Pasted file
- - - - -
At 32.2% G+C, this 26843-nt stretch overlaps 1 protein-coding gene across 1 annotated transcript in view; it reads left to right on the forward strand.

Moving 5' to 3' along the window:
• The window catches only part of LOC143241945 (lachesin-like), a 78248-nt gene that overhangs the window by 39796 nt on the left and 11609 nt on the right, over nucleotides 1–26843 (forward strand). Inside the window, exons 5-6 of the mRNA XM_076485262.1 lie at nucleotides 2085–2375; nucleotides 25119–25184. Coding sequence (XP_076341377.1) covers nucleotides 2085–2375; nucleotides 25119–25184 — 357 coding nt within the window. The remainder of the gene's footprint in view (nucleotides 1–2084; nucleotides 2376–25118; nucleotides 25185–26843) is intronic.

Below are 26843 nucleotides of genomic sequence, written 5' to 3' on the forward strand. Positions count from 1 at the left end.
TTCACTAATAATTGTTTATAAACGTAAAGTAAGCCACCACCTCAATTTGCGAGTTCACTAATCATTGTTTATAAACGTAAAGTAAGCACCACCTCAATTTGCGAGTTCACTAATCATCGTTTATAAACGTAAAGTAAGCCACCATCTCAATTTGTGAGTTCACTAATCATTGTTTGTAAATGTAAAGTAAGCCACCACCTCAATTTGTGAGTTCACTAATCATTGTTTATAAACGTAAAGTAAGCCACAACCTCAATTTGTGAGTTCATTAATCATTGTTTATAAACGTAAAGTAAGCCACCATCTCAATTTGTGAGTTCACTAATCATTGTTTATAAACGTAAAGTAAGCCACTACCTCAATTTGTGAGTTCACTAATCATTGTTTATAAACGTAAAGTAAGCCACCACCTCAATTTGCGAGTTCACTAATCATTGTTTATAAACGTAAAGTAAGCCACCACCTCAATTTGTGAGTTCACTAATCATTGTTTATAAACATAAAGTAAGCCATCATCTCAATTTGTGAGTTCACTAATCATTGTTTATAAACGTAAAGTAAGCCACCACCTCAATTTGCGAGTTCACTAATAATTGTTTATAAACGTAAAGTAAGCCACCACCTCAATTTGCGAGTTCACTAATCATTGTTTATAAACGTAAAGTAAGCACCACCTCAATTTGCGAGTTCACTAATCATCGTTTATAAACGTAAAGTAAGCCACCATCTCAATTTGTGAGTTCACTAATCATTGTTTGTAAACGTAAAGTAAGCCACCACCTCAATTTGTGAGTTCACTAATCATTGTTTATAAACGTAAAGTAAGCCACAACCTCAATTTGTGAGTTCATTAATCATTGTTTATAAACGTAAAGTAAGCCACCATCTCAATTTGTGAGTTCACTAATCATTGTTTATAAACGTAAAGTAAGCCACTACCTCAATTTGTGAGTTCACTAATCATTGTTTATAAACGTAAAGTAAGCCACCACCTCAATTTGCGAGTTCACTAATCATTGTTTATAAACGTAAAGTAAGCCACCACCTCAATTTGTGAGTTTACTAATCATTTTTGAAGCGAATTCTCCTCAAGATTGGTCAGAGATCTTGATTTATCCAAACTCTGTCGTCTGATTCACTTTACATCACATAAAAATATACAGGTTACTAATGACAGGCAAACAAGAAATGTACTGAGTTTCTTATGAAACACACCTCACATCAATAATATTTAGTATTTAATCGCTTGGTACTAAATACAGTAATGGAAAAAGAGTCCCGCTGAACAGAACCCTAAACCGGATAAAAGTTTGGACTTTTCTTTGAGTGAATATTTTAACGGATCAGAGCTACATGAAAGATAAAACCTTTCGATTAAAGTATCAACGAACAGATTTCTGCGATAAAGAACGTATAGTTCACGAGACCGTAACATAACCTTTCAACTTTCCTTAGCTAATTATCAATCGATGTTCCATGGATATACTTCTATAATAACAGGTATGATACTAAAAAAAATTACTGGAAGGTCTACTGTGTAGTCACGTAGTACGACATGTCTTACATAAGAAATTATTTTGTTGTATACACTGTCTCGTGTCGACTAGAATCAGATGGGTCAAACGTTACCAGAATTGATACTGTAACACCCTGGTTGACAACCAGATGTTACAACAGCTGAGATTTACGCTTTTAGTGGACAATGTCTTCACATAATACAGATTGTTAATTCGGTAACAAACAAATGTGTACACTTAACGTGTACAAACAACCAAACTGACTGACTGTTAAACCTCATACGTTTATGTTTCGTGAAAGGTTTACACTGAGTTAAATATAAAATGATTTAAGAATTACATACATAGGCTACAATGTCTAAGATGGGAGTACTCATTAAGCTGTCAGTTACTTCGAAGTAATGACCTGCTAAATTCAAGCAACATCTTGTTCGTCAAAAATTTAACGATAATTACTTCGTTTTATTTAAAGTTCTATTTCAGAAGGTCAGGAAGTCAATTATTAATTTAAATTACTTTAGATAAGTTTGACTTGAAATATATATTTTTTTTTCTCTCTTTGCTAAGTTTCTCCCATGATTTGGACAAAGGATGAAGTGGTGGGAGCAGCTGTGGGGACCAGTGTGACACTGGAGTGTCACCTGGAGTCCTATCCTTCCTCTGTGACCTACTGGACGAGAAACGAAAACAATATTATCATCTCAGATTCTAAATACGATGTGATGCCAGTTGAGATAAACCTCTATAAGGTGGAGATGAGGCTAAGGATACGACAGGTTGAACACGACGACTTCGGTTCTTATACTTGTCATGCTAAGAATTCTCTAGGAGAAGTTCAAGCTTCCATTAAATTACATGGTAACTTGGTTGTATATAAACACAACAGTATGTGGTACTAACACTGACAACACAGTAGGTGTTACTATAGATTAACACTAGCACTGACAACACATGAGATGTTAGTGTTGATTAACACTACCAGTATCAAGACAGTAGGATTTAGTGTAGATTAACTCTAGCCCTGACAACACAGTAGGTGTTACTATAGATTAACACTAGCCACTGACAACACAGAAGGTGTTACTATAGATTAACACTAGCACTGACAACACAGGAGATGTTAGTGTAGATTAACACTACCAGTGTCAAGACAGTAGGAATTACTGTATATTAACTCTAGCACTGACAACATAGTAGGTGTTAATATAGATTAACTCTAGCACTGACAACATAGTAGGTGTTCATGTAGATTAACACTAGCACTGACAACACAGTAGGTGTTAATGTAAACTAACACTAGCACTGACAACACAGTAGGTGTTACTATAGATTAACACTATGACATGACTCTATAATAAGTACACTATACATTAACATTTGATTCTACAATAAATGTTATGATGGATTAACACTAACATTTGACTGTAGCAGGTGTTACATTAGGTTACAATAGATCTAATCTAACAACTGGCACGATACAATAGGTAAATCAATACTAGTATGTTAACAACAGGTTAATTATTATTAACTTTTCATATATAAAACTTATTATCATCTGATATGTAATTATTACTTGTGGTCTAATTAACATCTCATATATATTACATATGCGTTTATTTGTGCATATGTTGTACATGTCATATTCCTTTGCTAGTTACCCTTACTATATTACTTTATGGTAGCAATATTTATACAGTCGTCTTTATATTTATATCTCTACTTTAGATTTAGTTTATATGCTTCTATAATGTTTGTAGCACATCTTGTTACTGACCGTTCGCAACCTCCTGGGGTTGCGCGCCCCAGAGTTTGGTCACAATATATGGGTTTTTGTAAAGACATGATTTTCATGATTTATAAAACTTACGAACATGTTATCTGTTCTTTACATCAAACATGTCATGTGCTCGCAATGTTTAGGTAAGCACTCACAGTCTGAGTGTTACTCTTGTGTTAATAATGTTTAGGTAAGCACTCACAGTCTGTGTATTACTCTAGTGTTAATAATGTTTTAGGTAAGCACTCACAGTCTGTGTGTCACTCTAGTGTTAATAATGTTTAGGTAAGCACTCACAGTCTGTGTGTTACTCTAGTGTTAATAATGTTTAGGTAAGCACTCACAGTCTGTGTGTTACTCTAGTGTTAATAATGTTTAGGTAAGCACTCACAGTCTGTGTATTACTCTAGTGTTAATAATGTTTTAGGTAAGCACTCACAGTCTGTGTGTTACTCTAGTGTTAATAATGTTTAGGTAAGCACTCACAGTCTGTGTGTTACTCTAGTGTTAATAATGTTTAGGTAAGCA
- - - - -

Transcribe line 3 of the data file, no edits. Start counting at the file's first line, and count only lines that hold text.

• The window catches only part of LOC143241945 (lachesin-like), a 78248-nt gene that overhangs the window by 39796 nt on the left and 11609 nt on the right, over nucleotides 1–26843 (forward strand). Inside the window, exons 5-6 of the mRNA XM_076485262.1 lie at nucleotides 2085–2375; nucleotides 25119–25184. Coding sequence (XP_076341377.1) covers nucleotides 2085–2375; nucleotides 25119–25184 — 357 coding nt within the window. The remainder of the gene's footprint in view (nucleotides 1–2084; nucleotides 2376–25118; nucleotides 25185–26843) is intronic.